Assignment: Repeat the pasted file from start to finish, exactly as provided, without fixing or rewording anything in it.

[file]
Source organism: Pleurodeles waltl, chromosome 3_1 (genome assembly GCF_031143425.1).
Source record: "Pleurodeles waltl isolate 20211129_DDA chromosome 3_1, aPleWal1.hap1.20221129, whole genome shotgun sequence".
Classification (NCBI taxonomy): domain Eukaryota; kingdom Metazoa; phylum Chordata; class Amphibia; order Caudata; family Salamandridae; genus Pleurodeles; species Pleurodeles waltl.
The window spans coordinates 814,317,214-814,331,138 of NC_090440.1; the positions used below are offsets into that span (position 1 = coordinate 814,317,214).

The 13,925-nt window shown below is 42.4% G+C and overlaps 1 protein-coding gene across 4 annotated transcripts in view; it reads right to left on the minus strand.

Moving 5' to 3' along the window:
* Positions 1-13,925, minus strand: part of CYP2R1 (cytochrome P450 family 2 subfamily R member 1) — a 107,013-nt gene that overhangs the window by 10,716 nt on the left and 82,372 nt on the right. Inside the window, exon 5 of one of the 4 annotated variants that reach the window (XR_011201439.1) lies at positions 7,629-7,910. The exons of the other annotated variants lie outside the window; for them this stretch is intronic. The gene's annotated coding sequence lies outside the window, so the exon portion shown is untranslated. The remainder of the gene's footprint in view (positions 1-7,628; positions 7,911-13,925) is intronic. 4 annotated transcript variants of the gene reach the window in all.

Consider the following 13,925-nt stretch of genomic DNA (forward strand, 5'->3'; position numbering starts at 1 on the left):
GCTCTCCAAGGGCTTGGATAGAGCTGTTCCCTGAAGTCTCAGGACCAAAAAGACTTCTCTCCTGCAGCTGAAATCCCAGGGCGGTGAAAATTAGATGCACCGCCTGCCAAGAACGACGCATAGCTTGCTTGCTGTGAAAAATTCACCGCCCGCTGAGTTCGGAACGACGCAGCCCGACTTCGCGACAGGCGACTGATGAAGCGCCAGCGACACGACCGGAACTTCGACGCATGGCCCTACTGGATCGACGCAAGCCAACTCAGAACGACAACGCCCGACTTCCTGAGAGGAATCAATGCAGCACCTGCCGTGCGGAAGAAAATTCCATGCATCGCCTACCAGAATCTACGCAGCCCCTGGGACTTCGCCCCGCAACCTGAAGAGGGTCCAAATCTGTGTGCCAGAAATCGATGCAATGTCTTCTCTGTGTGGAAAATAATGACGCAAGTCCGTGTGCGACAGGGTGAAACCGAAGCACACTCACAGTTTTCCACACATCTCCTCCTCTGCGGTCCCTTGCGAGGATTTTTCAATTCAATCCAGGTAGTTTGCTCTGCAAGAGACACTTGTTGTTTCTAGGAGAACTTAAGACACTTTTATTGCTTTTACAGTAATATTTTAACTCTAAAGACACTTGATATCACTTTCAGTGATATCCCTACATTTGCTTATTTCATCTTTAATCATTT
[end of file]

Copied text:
Source organism: Pleurodeles waltl, chromosome 3_1 (genome assembly GCF_031143425.1).
Source record: "Pleurodeles waltl isolate 20211129_DDA chromosome 3_1, aPleWal1.hap1.20221129, whole genome shotgun sequence".
Classification (NCBI taxonomy): domain Eukaryota; kingdom Metazoa; phylum Chordata; class Amphibia; order Caudata; family Salamandridae; genus Pleurodeles; species Pleurodeles waltl.
The window spans coordinates 814,317,214-814,331,138 of NC_090440.1; the positions used below are offsets into that span (position 1 = coordinate 814,317,214).

The 13,925-nt window shown below is 42.4% G+C and overlaps 1 protein-coding gene across 4 annotated transcripts in view; it reads right to left on the minus strand.

Moving 5' to 3' along the window:
* Positions 1-13,925, minus strand: part of CYP2R1 (cytochrome P450 family 2 subfamily R member 1) — a 107,013-nt gene that overhangs the window by 10,716 nt on the left and 82,372 nt on the right. Inside the window, exon 5 of one of the 4 annotated variants that reach the window (XR_011201439.1) lies at positions 7,629-7,910. The exons of the other annotated variants lie outside the window; for them this stretch is intronic. The gene's annotated coding sequence lies outside the window, so the exon portion shown is untranslated. The remainder of the gene's footprint in view (positions 1-7,628; positions 7,911-13,925) is intronic. 4 annotated transcript variants of the gene reach the window in all.

Consider the following 13,925-nt stretch of genomic DNA (forward strand, 5'->3'; position numbering starts at 1 on the left):
GCTCTCCAAGGGCTTGGATAGAGCTGTTCCCTGAAGTCTCAGGACCAAAAAGACTTCTCTCCTGCAGCTGAAATCCCAGGGCGGTGAAAATTAGATGCACCGCCTGCCAAGAACGACGCATAGCTTGCTTGCTGTGAAAAATTCACCGCCCGCTGAGTTCGGAACGACGCAGCCCGACTTCGCGACAGGCGACTGATGAAGCGCCAGCGACACGACCGGAACTTCGACGCATGGCCCTACTGGATCGACGCAAGCCAACTCAGAACGACAACGCCCGACTTCCTGAGAGGAATCAATGCAGCACCTGCCGTGCGGAAGAAAATTCCATGCATCGCCTACCAGAATCTACGCAGCCCCTGGGACTTCGCCCCGCAACCTGAAGAGGGTCCAAATCTGTGTGCCAGAAATCGATGCAATGTCTTCTCTGTGTGGAAAATAATGACGCAAGTCCGTGTGCGACAGGGTGAAACCGAAGCACACTCACAGTTTTCCACACATCTCCTCCTCTGCGGTCCCTTGCGAGGATTTTTCAATTCAATCCAGGTAGTTTGCTCTGCAAGAGACACTTGTTGTTTCTAGGAGAACTTAAGACACTTTTATTGCTTTTACAGTAATATTTTAACTCTAAAGACACTTGATATCACTTTCAGTGATATCCCTACATTTGCTTATTTCATCTTTAATCATTT